As a photographer it's second nature for me to compare myself to others. It's not the most healthiest habit, but it's inevitable. I'm really big on photo books, and documentaries, more recently I've fell in love with everything Vivian Maier has touched. Much like the lady in the documentary I think I love her story more so than her work (though her work is equally amazing). Beyond her I also enjoy the likes of Trent Parke, Robert Frank and Sally Mann. However i've noticed when looking at their work, I'm doing so as a fan, I'm not researching or looking for guidance, I just enjoy good pictures. Sure, I want their legacy, but in terms of inspiration, it's just not enough for me.
When I first started to take pictures some of the first advice given to me was never to look at other people's work. I thought this was absurd, how was I supposed to get better? How was I supposed to develop a style? Surely my plan wasn't to flat out copy someone, but influenced of course. Till this day I'm not sure if I 100% agree with the above advice, but I do think by relying strictly on other photographs to help develop a style, or to develop new ideas is a terrible idea. Essentially you will pigeonhole yourself.
In my earlier days I shot a lot of portraiture. I used sites like 500px and Tumblr to gather ideas for the shoots with my clients. This was helpful for me, at least it was initially. Whenever I went for an "inspired" shoot the only ideas I truly had were the ones that I copied. I didn't further innovate, if the shoot I researched had 6 total poses then thats all I had for my client. Once we shot those 6 poses I was pretty much useless. It made me reliant, I couldn't think of my own concepts and none of my early work was authentic. Everything from the outfit to the location was similar to those photos that "inspired" me.
For me I guess music is my go to for anything inspiration. I find it amazing how artist can tell a story, and how a diverse library of music can pretty much relieve you from any problem. It's both therapeutic and inspirational. Often the lyrics themselves can't help me photographically, but it's more so the motivation or ability to empower myself that gives me life. Especially when you listen to artist early in their career, you can hear the growth in the music, you can see it, it gives you hope and shows you that you can do it as well. Some of my favorite artist are Kanye West, Wale, J. Cole, Coldplay, Ed Sheeran... the list goes on and on.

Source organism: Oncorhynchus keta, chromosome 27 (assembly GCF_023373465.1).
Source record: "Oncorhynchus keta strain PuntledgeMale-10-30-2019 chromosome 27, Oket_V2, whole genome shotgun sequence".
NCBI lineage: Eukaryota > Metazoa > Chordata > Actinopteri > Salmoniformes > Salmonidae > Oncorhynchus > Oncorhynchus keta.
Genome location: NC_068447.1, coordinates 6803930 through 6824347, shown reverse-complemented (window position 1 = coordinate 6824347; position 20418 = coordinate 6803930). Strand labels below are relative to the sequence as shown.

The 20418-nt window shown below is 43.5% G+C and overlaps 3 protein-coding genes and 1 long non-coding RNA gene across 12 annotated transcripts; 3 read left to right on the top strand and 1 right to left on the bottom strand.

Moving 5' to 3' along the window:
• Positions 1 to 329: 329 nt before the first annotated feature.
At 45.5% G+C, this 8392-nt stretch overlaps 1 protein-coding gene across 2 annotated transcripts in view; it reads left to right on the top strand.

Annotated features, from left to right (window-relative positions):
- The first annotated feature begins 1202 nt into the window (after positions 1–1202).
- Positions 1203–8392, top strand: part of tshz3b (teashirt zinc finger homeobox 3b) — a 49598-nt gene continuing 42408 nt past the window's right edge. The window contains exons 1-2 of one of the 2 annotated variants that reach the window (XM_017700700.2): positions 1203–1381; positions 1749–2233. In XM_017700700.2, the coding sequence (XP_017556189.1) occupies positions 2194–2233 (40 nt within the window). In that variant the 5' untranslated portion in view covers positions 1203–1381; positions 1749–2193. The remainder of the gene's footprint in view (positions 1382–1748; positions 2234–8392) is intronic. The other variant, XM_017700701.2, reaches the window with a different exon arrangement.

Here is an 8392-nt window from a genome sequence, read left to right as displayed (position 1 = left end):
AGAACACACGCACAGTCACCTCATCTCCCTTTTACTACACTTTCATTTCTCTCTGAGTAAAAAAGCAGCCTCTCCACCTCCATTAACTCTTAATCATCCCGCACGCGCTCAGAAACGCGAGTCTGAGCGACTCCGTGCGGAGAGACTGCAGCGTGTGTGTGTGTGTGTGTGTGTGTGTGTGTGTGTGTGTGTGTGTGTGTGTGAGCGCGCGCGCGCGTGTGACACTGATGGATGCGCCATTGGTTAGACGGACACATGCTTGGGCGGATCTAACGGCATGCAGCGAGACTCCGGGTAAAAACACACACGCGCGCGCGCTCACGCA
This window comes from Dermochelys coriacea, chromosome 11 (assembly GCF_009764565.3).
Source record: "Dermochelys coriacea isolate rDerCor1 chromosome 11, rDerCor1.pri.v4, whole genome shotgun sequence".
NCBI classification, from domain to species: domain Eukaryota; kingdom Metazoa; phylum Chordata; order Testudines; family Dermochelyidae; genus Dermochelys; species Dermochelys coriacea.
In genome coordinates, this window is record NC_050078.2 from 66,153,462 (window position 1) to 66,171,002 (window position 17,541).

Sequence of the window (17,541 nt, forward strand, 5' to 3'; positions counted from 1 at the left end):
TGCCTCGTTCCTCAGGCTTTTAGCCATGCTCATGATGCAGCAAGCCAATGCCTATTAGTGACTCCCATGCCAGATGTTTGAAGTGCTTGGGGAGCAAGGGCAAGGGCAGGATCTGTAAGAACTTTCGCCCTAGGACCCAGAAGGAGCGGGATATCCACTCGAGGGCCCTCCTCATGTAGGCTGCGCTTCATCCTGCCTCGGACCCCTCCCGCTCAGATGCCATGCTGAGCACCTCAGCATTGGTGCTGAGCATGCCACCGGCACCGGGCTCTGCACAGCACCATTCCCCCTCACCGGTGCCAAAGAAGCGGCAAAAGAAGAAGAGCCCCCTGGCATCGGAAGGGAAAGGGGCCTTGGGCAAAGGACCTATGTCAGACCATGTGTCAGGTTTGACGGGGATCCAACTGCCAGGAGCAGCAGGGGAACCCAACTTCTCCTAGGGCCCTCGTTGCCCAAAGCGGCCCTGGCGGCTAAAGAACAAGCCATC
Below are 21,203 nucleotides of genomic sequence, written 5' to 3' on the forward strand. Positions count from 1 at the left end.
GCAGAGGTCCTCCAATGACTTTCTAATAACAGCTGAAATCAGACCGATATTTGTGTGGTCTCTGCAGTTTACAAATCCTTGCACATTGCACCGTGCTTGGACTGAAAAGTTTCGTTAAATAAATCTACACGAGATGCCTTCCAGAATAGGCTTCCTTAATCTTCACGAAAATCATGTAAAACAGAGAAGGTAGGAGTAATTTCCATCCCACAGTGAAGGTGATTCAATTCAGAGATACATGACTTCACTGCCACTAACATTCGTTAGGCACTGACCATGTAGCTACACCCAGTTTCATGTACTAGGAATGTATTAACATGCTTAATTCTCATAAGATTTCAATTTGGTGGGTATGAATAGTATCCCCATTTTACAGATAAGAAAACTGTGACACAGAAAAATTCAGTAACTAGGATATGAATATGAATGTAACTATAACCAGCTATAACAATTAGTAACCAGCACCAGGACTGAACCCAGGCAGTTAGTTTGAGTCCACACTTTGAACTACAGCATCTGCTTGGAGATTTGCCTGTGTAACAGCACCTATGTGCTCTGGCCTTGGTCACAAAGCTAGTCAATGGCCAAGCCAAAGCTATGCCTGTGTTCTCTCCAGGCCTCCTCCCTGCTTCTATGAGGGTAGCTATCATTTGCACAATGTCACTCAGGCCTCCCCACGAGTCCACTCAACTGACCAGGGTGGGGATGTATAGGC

Movies are also a big factor. Whenever I'm in a funk I tend to find a good movie to watch, sometimes a stand up, but mostly a good movie. Now I'm not a conceptual photographer, so you'll never see me try to replicate themes in my photographs from movies like Pulp Fiction, but that doesn't mean a visual experience like that can't be inspiring. The aspiration to be great is what I get from that film.
Recently I saw Blood Diamonds for the first time, I didn't know what to expect, but I heard it in Kanye West's song "Diamonds Are Forever", so for that very reason I was intrigued. It's amazing how one creative outlet can lead you to something else... The film was amazing, it made me look and think differently, and ironically it had a few scenes of a journalist taking photographs. The photographs she took were documentary style, they weren't fantastic, but they were something of importance. Many of them showed the struggles and deaths of those who lived in South Africa. Throughout the film she was also very passionate about her work. It's those types of small things that get me going, that get me look at my work and ask myself questions. I wondered was I just taking pictures or am making a difference. I understand it's not everyone's duty to make a difference, but my point is that may have not been a question you asked yourself if you only looked at work similar to what you already have been photographing.
I think when people look at photographs for inspiration they get an instant satisfaction, when with movies or music you have to pick what you relate to and run with it. In a 3 minute song there may be only 5 seconds of inspiration, but at times thats all you need. I get it though, some people simply don't have the time to watch a array of movies, or to listen to 60 minutes of an album only to dislike every track. With that being said don't limit yourself to anything, life in itself is inspiring, go outside, look at architecture, start paying attention to symmetry, take long walks, watch children (from a distance), read books and eat great food. In the end, it's really about finding what inspires you to create, not necessarily something that inspires you what you create.